Rob Schmults is the SVP at Intent Media, an ad tech company that enables retail sites to monetize visitors who leave without making a purchase. Rob has over 15 years experience leading and building teams at internet companies. We recently spoke with Rob about his previous experience and talent issues in the tech startup space.
The Makegood: Rob, your experience with the Internet dates back to 1994, having a background in all aspects of running and growing online businesses. What would you say were the biggest challenges to building internet businesses in the mid-1990s?
RS: I guess the biggest challenge was just how new everything was. On the surface, it seemed like all the rules were out the window and that you could draw your own map. We were given TCP/IP and told to have at it. But as it turned out people tended to draw the map to reflect what they already knew – a continuation of paths already taken. So you had websites that tried to mimic print or broadcast which totally — if understandably — missed the point that the web was its own medium. And it only appeared the rules were out the window, when in fact many of them — economics, management, leadership — remained fully in force. While exciting, this made for a pretty messy combination. Companies had to spend time figuring out the basics of online, often from scratch, while business basics were, in many cases, ignored. Lots of money was spent inefficiently. Things that are now cheap and easy were at that time massively complex and expensive such as sever capacity. But that’s the nature of a new market. Some great ideas and much of the infrastructure and people that are building today’s business learned from those early experiences and have came out the other side running their new internet businesses much more efficiently. Unfortunately, many of the businesses from that era simply evaporated.
The Makegood: As the SVP Strategic Partnerships for Intent Media, you manage business development and marketing. Can you tell us how you are helping the company evolve?
RS: I’m overhead. Essentially I get to surf on the efforts and achievements of the amazing team that’s been pulled together here. We’re atypical for a start-up in many ways. First, most start-ups launch with some no-name clients and then, if all goes well, work their way up from there. But our guys go out and start with the largest players in online travel: Expedia, Orbitz, Travelocity. That not only brought a ton of credibility, but it meant my colleagues can talk with certainty about how the business performs at massive scale, about how fast our response times are under load. We actually know that we can do what we say. Second, most start-ups have tremendous focus and passion around their core concept, but often overlook the details surrounding it. We’re lucky in that our DNA largely reflects the companies we seek to work with: a large percentage of us — including all the founders — have online retail backgrounds. And that the leadership of our engineering team has been on the other side of the table. So they build a solution that is designed to have minimal impact on the systems and tech team of our clients. I can’t tell you how much easier that makes my own job.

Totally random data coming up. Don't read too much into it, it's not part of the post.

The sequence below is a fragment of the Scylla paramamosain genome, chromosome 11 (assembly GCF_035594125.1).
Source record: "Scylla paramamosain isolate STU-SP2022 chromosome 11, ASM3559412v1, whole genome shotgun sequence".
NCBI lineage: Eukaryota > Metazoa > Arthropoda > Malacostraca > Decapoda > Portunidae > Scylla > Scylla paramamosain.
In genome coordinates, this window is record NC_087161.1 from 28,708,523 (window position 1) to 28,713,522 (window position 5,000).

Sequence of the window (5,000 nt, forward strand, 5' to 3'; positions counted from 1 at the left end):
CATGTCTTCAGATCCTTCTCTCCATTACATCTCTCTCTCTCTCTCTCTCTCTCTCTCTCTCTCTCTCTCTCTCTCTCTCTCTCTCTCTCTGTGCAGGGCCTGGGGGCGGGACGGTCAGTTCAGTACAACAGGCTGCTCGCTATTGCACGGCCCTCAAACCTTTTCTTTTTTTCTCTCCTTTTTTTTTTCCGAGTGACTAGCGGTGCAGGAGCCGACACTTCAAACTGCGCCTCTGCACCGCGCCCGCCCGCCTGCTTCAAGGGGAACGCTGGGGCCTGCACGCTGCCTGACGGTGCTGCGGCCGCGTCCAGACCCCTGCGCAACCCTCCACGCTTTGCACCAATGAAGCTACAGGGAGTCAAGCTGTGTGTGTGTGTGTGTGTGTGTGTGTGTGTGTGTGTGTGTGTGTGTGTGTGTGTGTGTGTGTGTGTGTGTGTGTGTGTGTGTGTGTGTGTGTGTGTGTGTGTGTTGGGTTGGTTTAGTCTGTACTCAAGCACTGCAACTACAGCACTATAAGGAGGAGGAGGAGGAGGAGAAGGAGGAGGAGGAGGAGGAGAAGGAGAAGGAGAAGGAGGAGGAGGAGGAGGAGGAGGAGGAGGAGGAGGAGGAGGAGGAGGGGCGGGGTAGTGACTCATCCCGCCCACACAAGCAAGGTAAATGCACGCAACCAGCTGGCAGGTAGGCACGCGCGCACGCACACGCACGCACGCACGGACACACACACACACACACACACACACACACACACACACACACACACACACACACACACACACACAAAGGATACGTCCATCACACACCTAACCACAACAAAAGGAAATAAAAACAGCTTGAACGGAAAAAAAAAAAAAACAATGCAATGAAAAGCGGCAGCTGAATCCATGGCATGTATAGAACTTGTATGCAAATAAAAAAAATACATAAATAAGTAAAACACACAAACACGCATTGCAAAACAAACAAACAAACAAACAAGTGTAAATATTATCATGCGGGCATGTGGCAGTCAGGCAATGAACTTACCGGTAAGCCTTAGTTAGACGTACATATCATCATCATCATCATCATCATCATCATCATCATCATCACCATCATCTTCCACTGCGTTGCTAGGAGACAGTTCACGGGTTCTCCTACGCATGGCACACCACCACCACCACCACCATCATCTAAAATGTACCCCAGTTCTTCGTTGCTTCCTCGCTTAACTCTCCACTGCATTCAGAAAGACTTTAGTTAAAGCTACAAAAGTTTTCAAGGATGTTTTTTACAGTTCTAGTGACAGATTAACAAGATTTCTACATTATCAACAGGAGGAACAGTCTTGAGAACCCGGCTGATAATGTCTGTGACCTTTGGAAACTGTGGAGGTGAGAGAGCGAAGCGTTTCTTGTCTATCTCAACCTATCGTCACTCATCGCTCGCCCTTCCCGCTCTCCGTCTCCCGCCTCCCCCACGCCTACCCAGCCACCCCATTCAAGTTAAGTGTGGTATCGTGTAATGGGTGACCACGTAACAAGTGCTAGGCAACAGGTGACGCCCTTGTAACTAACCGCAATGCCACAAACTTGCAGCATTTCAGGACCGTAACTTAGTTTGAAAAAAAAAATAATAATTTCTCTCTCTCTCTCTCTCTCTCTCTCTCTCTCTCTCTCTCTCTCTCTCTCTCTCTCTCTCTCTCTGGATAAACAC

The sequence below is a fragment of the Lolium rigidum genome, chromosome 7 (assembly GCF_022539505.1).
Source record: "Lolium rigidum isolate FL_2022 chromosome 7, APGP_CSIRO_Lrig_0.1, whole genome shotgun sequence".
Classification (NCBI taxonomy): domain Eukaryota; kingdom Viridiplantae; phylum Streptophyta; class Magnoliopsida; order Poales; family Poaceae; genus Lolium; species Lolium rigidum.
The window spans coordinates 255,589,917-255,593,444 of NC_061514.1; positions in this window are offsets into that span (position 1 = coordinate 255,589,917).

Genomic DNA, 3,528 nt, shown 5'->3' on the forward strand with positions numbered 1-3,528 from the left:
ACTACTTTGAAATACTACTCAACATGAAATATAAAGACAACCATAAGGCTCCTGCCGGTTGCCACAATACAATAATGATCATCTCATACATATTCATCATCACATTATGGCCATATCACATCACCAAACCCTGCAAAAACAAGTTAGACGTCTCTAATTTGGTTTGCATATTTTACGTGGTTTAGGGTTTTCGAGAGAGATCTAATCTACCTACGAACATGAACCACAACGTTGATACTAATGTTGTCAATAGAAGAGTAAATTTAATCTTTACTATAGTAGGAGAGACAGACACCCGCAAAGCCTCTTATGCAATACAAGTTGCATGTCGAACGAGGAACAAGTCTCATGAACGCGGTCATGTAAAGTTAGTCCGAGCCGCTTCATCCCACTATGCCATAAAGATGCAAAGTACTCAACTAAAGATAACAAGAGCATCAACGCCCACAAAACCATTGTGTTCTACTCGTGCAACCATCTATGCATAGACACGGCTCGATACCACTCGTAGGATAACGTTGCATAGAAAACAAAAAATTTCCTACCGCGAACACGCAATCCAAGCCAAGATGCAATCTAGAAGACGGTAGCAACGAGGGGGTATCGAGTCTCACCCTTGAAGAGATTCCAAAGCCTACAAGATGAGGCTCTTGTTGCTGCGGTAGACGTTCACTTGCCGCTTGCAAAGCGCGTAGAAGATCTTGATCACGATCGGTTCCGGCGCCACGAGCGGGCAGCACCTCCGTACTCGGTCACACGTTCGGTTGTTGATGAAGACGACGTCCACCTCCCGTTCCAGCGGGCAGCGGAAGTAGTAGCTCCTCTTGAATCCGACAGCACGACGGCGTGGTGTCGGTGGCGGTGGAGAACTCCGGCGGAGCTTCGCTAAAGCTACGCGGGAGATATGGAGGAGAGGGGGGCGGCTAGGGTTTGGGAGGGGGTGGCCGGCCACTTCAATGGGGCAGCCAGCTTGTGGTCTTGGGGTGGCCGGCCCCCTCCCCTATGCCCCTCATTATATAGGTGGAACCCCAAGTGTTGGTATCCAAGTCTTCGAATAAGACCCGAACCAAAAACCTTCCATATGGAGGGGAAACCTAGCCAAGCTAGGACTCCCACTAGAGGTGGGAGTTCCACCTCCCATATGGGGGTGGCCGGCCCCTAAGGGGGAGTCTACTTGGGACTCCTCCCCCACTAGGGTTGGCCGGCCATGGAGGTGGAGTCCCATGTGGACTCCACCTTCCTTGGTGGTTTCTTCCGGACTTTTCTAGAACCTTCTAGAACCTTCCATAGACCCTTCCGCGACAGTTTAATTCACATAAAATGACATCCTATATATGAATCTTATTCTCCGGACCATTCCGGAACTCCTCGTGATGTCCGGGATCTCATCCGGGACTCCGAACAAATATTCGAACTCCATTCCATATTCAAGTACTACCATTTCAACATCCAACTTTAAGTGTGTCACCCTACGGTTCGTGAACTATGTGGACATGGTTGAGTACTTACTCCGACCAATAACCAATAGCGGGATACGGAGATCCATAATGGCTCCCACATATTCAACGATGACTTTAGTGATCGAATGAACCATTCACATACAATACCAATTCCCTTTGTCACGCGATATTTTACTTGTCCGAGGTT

There’s one other way we are — or rather were — atypical. We were having plenty of success without marketing ourselves and so decided the risk of promoting ourselves before we had fully staked out a strongly entrenched and defensible business wasn’t worth the danger of inspiring copycats. That made the marketing side of my role either a lot harder or a lot easier depending on how you look at it.
The Makegood: What would you say are the biggest challenges to hiring talent in the tech startup space today?
RS: We have a structural problem right now in the US. The demand for engineering and development talent far outstrips the supply and it’s only going to get worse. And it’s not just in New York City and San Francisco. Intent Media’s lucky in that we align with a number of hot buttons for tech talent: big data, ability to work across the stack, we’re well funded with the security that brings. But even so, we’re always looking to attract more engineers than we can find at any given time. And based on commiseration with others, we’re actually better off than many. It’s a classic supply and demand imbalance that by its nature is going to take a while to correct. We need more initiatives like Cornell’s future engineering campus in New York City and we need immigration reform.
The Makegood: What advice would you give to tech startups looking to hire, and job seekers, in order to improve the hiring process?
RS: It’s trite but true: you have to build a great culture. And not just the trappings. You really need to build a company where people feel psyched to come to work. Where the challenges are interesting and compelling, where the opportunity you are going after is real and generates meaningful value and where you’re keeping up your hiring standards so that people know they are part of a great team. If you can build that, it will translate into being able to successfully hire more folks to join that team. But even then, there’s a ton of blocking and tackling when it comes to identifying, attracting, and retaining the best people.
For job seekers, it always pays to be clear about what you want. And saying “I want a marketing job” doesn’t cut it. Be thoughtful about the attributes you are looking across the job spec, the people, the business, all aspects of the job and its context. Then map that back to your search. You can use those attributes as part of your research process to find the companies you should be considering. You can use it to evaluate a company during the interview process. Which should be as much about you evaluating the prospective employer as it is the employer evaluating you. And ultimately you should use it to weigh any offer you might end up considering.
The Makegood: Thanks, Rob.